• On 28 February 2014, OC Transpo issued Bulletin No. 050/14, entitled Safet at Railway Crossings to all operators (drivers), transit supervisors and dispatchers. The bulletin noted that, when approaching a railway crossing, drivers are to observe posted speed limits, slow down, listen and look both ways before crossing the tracks.
  • On 02 May 2014, OC Transpo and the Amalgamated Transit Union (ATU) jointly issued a handout, entitled Railroad Crossings, Important Information for all Operators, to all drivers. Amongst other points, the handout reinforced that, when approaching a railway crossing, drivers are to observe posted speed limits, slow down, listen and look both ways before crossing the tracks.

In June 2014, the TSB conducted a number of speed tests on the Transitway from a location near the crossing. The speed test results are summarized as follows:

Date (2014) Total Vehicles < = 50 km/h 51-55 km/h 56-60 km/h 61-65 km/h 66-70 km/h + 70 km/h Total >50 km/h
17 June 73 58 10 2 2 - 1 15
18 June 254 194 37 18 4 1 - 60
19 June 152 105 31 10 3 3 - 47
25 June 191 144 27 12 2 5 1 47
Total # vehicles 670 501 >105 42 11 9 2 169

OC Transpo has taken some steps to raise driver awareness of railway crossing safety and to reinforce the need for its drivers to slow down. However, a number of drivers continue to travel in excess of the posted speed limit in the vicinity of the crossing. Engineering analysis has identified that even a modest increase in excess of the posted speed limit can significantly increase the bus stopping distance. Therefore, the City of Ottawa may wish to implement additional measures to monitor and control bus speed, particularly in the vicinity of railway crossings.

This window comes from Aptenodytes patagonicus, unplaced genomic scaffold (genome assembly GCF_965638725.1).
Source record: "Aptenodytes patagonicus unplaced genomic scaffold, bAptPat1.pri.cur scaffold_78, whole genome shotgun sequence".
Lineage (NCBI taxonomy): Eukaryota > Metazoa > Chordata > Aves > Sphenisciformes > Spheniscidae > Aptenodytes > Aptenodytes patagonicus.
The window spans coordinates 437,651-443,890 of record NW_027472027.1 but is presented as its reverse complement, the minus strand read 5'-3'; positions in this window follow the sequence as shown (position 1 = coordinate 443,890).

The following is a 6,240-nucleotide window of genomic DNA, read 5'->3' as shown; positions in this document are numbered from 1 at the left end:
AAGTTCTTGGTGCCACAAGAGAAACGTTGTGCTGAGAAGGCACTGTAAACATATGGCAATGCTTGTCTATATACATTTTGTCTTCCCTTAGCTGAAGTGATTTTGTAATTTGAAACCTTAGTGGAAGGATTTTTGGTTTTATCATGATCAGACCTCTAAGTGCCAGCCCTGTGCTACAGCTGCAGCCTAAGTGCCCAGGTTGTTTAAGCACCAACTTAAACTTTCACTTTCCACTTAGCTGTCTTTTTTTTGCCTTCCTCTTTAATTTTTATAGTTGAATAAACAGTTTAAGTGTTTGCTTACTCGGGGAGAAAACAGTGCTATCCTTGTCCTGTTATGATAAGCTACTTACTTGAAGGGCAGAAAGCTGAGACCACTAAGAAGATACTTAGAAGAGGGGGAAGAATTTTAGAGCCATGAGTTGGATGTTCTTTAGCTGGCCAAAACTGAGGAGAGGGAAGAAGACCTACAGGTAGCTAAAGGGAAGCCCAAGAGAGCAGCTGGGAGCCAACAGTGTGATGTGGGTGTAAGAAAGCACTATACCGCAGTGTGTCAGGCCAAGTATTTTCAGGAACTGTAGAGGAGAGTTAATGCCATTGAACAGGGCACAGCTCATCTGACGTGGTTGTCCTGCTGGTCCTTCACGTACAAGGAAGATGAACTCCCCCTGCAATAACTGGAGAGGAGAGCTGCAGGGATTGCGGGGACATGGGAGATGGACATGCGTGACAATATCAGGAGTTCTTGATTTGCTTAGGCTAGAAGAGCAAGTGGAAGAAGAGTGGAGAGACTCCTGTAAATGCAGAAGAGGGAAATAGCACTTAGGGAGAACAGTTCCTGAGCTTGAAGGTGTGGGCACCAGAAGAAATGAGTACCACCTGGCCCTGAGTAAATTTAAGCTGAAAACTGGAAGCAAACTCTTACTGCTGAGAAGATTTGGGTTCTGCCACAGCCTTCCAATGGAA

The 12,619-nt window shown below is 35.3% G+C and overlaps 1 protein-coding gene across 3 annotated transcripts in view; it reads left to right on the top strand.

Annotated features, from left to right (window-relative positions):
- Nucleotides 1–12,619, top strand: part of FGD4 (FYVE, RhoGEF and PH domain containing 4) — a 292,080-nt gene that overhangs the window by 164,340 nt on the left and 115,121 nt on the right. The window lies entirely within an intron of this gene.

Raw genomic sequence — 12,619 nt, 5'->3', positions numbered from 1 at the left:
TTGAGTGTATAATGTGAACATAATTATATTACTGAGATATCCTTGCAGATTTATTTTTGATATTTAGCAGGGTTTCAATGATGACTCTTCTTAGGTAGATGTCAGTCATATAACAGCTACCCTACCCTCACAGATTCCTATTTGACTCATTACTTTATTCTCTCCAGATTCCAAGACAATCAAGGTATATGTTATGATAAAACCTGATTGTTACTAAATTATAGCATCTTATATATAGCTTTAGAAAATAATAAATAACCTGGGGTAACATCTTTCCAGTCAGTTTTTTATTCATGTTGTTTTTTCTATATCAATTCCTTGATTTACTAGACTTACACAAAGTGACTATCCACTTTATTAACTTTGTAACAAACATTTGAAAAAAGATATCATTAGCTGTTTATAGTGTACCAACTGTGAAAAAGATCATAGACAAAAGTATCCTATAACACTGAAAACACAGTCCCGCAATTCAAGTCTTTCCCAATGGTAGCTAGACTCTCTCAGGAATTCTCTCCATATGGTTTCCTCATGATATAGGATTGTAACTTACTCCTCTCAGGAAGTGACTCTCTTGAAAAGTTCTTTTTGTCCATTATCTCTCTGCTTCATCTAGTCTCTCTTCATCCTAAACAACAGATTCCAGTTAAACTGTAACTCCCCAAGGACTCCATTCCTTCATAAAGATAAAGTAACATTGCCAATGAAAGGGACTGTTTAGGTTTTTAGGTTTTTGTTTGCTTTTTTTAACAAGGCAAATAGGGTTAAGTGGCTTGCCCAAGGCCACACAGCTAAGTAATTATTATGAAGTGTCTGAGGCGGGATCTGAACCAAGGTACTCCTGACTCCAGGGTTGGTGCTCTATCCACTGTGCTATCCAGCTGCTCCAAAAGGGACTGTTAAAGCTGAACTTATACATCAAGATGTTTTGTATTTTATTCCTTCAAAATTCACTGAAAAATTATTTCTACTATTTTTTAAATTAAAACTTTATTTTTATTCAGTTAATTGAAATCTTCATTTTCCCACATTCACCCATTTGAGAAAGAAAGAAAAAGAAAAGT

We would appreciate if you would inform us of any safety measures you plan to implement. We will take these measures into consideration as part of our ongoing investigation.

Yours sincerely,

Original signed by
Kirby Jang
Director
Investigations, Rail/Pipeline

Cc:
Kash Ram
Director General, Road Safety and Motor Vehicle Regulation
Transport Canada
 
Luc Bourdon
Director General, Rail Safety
Transport Canada
 
Kent Kirkpatrick
City Manager
City of Ottawa
 
John Manconi
General Manager, Transit Services
City of Ottawa
 
Jean Tierney
Senior Director, Safety, Security & Risk Management
VIA Rail Canada Inc
 
Marc Tessier
Director, Corporate Security & Regulatory Affairs
VIA Rail Canada Inc.
 
Nicolas Panetta
Manager, Risk Management
VIA Rail Canada Inc.
 
Colin Robertson
President & Chief Executive Officer
Alexander Dennis Limited - United Kingdom